A defect in glycosylphosphatidylinositol (GPI) transamidase activity in mutant K cells is responsible for their inability to display GPI surface proteins.

@article{Chen1996ADI,
  title={A defect in glycosylphosphatidylinositol (GPI) transamidase activity in mutant K cells is responsible for their inability to display GPI surface proteins.},
  author={Rui Chen and Sidney Udenfriend and George M. Prince and Stephen E. Maxwell and Sandhya Ramalingam and Louise Diekmann Gerber and Jozo Knez and M. Edward Medof},
  journal={Proceedings of the National Academy of Sciences of the United States of America},
  year={1996},
  volume={93 6},
  pages={
          2280-4
        }
}
The final step in the pathway that provides for glycosylphosphatidylinositol (GPI) anchoring of cell-surface proteins occurs in the lumen of the endoplasmic reticulum and consists of a transamidation reaction in which fully assembled GPI anchor donors are substituted for specific COOH-terminal signal peptide sequences contained in nascent polypeptides. In previous studies we described a human K562 cell mutant line, designated class K, which assembles all the known intermediates of the GPI… CONTINUE READING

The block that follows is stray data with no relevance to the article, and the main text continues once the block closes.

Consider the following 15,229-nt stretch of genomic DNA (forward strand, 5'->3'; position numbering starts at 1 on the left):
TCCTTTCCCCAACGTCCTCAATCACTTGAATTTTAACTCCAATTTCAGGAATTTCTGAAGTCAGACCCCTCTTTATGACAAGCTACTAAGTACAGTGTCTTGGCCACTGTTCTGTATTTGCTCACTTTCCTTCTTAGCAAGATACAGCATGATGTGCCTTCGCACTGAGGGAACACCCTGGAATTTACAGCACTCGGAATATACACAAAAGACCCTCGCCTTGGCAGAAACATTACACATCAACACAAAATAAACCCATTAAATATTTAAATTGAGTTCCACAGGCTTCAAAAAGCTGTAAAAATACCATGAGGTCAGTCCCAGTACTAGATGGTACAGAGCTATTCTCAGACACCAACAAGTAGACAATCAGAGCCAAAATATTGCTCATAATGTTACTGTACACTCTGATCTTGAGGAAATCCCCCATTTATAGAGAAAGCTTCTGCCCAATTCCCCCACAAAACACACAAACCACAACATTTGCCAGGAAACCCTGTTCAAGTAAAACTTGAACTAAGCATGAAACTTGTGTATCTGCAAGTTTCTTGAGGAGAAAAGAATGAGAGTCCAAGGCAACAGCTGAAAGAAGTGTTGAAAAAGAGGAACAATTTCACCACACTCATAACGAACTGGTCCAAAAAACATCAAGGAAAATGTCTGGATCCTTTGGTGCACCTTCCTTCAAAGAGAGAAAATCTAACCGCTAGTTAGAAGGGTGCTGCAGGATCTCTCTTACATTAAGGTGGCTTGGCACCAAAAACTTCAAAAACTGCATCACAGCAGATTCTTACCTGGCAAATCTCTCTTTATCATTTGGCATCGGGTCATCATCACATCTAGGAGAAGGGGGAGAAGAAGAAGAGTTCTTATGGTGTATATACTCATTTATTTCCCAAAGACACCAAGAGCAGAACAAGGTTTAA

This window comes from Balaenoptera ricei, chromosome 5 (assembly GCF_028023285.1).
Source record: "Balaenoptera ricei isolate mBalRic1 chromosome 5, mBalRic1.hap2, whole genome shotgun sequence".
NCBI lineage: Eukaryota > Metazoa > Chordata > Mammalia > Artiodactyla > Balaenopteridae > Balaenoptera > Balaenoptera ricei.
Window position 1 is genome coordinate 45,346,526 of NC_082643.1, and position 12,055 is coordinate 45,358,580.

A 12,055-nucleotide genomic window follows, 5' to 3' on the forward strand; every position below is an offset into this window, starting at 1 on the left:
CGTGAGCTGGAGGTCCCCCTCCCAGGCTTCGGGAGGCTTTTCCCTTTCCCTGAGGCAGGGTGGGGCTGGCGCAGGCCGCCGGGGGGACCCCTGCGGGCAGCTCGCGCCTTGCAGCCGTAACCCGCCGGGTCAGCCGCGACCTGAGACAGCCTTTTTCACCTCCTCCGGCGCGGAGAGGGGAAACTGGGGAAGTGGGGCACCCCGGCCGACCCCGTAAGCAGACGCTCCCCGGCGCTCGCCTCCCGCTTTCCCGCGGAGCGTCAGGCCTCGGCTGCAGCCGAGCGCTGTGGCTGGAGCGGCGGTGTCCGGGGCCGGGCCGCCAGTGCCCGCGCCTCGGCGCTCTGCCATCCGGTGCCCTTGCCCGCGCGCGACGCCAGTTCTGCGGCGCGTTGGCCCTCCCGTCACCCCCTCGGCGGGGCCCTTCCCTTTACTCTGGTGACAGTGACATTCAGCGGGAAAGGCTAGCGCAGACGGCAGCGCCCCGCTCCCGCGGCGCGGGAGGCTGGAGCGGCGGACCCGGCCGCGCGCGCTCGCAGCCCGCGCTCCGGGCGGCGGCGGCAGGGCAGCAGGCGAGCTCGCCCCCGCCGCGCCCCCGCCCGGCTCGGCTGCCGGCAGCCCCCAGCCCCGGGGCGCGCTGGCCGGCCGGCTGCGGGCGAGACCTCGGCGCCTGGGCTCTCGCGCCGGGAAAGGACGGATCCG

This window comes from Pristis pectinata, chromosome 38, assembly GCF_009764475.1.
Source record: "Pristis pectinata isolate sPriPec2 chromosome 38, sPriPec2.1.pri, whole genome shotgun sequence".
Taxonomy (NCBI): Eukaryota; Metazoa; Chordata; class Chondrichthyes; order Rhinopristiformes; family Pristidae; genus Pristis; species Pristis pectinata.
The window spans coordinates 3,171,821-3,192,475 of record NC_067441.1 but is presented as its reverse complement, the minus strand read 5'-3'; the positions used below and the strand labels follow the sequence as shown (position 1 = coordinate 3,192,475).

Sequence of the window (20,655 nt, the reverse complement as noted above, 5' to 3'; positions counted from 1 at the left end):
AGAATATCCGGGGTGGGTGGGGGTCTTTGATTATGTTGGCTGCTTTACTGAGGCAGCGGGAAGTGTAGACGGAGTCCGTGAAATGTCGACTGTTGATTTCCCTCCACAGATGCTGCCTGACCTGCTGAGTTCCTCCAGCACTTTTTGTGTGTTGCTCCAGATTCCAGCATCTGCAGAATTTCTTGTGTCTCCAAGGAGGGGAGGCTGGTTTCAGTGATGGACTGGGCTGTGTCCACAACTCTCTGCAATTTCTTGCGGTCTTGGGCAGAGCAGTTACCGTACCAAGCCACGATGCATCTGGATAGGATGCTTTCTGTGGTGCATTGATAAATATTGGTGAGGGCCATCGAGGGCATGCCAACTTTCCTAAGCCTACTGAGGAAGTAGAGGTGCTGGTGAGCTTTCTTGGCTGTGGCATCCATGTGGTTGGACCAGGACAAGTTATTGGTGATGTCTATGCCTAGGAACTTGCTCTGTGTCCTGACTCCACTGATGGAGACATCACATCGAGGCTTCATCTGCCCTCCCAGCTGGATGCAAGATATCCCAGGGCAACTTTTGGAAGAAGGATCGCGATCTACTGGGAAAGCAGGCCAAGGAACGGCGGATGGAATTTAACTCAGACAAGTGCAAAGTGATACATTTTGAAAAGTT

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Cloning of murine glycosyl phosphatidylinositol anchor attachment protein, GPAA1.

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